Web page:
Another way to get malicious software installed is using social engineering. In social engineering social skills are used to manipulate people to obtain information, such as passwords or PIN numbers, which can be used in an attack. All social engineering techniques are based on specific attributes of human decision-making known as cognitive biases. In short: people want to help other people by nature. If someone from the system management department calls and asks for your help in solving a computer issue, most people tend to help the caller, without checking if he is really a system manager. When the caller asks the user to click on a link he sent via email, most users will do so, installing malicious software without them knowing it. The attacker must simply prepare answers to questions that might be asked by the victim. In some cases all that is needed is a voice that sounds authoritative, an earnest tone, and an ability to quickly handle unexpected responses from the victim.
Phishing is a technique of fraudulently obtaining private information. Typically, the phisher sends an e-mail that appears to come from a legitimate business — a bank, or credit card company — requesting "verification" of information. The e- mail usually contains a link to a fraudulent web page that seems legitimate — with company logos and content — and has a form requesting everything from a home address to an ATM card's PIN.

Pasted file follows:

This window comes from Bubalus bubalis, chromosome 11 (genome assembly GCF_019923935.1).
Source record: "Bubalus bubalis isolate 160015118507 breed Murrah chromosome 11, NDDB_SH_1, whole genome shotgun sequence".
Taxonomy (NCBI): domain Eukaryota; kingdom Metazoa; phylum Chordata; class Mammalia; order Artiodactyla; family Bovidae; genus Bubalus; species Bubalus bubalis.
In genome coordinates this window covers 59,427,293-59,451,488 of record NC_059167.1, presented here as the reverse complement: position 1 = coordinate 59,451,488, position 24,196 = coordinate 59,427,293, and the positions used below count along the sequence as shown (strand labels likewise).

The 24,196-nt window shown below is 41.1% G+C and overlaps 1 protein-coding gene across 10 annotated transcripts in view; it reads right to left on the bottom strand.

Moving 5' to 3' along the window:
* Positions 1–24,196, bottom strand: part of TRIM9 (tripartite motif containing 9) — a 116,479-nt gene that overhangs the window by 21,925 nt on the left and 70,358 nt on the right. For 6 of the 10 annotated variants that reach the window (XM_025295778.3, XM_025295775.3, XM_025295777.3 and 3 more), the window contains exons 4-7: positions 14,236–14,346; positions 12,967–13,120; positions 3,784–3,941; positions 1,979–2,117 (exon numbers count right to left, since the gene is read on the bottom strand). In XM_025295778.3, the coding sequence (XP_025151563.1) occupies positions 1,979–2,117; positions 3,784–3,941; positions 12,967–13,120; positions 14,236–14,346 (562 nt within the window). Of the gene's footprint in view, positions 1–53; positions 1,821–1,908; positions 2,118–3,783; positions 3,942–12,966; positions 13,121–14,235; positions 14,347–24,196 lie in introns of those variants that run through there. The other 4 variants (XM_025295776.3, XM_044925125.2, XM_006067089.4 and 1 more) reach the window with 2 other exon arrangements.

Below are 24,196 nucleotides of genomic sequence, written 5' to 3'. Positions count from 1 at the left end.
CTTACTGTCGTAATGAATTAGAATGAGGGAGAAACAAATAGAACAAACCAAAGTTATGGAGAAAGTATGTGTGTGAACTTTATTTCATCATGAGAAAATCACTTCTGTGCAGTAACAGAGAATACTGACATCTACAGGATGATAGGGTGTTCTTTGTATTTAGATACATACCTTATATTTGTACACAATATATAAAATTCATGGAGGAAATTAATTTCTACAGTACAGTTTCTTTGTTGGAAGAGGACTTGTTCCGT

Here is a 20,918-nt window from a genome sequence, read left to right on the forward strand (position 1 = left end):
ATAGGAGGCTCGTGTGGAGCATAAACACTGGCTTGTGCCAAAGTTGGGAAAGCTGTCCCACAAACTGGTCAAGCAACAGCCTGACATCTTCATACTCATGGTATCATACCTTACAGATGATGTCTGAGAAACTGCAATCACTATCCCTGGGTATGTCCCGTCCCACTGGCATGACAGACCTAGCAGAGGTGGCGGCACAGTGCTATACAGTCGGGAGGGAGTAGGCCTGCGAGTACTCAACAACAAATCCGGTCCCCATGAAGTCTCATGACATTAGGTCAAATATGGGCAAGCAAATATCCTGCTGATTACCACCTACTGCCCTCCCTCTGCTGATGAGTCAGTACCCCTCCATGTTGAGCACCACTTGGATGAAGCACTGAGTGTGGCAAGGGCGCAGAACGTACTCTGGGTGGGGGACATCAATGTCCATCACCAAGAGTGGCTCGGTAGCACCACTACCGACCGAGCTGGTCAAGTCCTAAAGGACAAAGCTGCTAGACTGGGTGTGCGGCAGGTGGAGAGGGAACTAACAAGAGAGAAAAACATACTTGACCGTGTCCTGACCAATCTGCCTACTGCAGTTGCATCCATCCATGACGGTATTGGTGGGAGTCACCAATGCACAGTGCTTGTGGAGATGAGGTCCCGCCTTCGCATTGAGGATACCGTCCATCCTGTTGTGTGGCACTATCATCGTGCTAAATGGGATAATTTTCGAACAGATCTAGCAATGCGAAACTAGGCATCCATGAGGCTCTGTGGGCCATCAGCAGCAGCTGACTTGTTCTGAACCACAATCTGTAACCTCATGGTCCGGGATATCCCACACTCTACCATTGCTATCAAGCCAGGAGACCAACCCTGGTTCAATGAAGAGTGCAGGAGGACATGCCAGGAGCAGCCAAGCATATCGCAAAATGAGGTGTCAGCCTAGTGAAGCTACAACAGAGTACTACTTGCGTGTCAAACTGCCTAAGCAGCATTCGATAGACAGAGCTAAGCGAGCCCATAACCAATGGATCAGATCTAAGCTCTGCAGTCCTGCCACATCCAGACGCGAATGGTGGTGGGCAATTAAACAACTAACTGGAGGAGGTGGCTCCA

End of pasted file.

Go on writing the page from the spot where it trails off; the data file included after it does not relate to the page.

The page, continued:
Baiting looks very much like a physical Trojan Horse. I uses physical media like an USB flash drive and relies on the curiosity of people to find out what is on it. For instance, an attacker leaves a malware infected DVD or USB flash drive in some location, where it will be easily found like the elevator or the parking lot of a company it wants to attack. The device is given a legitimate looking label to increase the curiosity of anyone finding it. For instance the company logo could be put on the device, or a label called “Financial year results”. The attacker hopes some employee picks up the device and brings it inside of the company. When the device is put into a company PC, malicious software is installed. The effect of this kind of attack can be mitigated by switching off the "auto-run" feature on all company PCs.
This entry was posted on Vrijdag 18 Februari 2011